Satya from the Boston South Asian Coalition said, “the CAA was a dress rehearsal for the BJP government to subjugate and divide the people of India along religious lines. Now the farm bills and the labor codes are BJP’s final act to exploit and subjugate the country. People in India are resisting this exploitation with farmer-worker unity. We will resist it in the diaspora as well.”
Manisha from the Boston South Asian Coalition said, “the CAA combined with the National Register of Citizens (NRC) will render millions of people stateless and disenfranchised. At Shaheen Bagh a women’s led movement inspired us and people all over the world. We continue to raise our voices against the onslaught of these authoritarian regimes.”

In North Carolina, around 200 protesters gathered at a local Gurdwara. They organized a car rally before marching on foot around the Capitol building in Raleigh downtown raising slogans. One of the protesters, Safa Ahmed who graduated from the University of North Carolina at Chapel Hilt, said she wanted to express her solidarity with the farmers. “This is a movement against Modi and everything he represents. As a Muslim who has seen the Sikh community defend and mobilize for my people countless times, it’s my duty to mobilize for the rights of Punjabi farmers as well.”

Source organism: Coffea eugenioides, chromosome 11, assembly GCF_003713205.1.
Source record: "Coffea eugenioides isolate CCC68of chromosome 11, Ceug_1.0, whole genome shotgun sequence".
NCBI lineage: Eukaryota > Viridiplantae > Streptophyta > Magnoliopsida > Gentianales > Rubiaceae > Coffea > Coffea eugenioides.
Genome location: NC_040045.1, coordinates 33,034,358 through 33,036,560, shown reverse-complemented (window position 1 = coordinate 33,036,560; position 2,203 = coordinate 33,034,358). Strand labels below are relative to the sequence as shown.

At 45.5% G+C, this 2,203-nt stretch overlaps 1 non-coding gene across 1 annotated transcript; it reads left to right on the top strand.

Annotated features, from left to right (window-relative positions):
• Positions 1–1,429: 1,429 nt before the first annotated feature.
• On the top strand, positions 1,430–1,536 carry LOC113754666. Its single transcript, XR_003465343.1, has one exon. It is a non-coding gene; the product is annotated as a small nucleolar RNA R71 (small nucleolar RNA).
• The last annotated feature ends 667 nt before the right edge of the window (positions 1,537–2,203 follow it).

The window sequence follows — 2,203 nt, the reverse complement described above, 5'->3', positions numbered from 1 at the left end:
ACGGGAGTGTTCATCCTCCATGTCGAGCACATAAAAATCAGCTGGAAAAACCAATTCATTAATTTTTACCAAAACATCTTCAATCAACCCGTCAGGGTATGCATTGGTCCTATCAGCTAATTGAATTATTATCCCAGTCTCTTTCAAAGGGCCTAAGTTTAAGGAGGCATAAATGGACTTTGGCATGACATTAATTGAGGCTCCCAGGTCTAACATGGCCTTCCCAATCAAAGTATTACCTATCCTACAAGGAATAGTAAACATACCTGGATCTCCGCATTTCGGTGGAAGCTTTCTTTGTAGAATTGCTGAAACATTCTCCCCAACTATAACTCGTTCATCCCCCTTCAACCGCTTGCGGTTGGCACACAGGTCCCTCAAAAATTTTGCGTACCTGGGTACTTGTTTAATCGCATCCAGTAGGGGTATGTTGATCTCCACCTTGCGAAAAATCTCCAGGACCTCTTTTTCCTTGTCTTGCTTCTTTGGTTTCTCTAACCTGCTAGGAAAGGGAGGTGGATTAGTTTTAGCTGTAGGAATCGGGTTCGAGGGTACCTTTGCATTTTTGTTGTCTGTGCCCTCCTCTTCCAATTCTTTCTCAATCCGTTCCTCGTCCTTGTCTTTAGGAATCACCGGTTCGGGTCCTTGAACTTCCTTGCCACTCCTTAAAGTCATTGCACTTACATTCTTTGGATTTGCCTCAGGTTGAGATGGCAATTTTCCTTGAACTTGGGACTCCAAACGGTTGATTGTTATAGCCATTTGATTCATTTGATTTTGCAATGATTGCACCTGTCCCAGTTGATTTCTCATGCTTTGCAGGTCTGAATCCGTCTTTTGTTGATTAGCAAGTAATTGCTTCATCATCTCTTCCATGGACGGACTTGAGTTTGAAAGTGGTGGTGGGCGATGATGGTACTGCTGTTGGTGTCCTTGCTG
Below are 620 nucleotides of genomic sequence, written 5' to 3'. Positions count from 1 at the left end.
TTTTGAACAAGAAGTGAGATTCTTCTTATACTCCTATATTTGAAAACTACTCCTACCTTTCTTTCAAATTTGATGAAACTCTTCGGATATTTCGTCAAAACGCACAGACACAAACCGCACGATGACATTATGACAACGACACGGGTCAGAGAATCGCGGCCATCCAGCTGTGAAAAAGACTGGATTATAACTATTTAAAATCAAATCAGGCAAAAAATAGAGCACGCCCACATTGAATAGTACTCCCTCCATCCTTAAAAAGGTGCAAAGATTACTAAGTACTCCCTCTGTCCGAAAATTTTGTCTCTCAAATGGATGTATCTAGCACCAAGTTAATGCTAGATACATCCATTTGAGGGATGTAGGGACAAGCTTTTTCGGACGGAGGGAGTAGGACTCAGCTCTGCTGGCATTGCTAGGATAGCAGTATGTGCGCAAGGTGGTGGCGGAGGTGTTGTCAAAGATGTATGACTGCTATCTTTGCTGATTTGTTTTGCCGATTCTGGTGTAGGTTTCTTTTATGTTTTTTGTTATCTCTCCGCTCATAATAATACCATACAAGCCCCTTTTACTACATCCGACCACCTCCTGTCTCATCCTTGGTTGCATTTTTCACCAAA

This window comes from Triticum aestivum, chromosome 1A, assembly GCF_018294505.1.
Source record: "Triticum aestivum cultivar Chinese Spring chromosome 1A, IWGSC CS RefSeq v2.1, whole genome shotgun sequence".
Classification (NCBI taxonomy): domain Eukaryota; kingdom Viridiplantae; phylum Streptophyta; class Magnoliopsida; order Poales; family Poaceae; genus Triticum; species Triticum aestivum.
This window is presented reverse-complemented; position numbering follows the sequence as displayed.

Suvleen Singh, a senior at the University of North Carolina at Chapel Hill, said the “new farm laws are an attack on our most basic rights, which is why it is so important for us to continue to raise awareness.”
The “Coalition to Stop Genocide in India” is committed to safeguard peace, pluralism and social justice in India by ensuring that American institutions and discourse continues to highlight human rights abuses and religious freedom violations in India.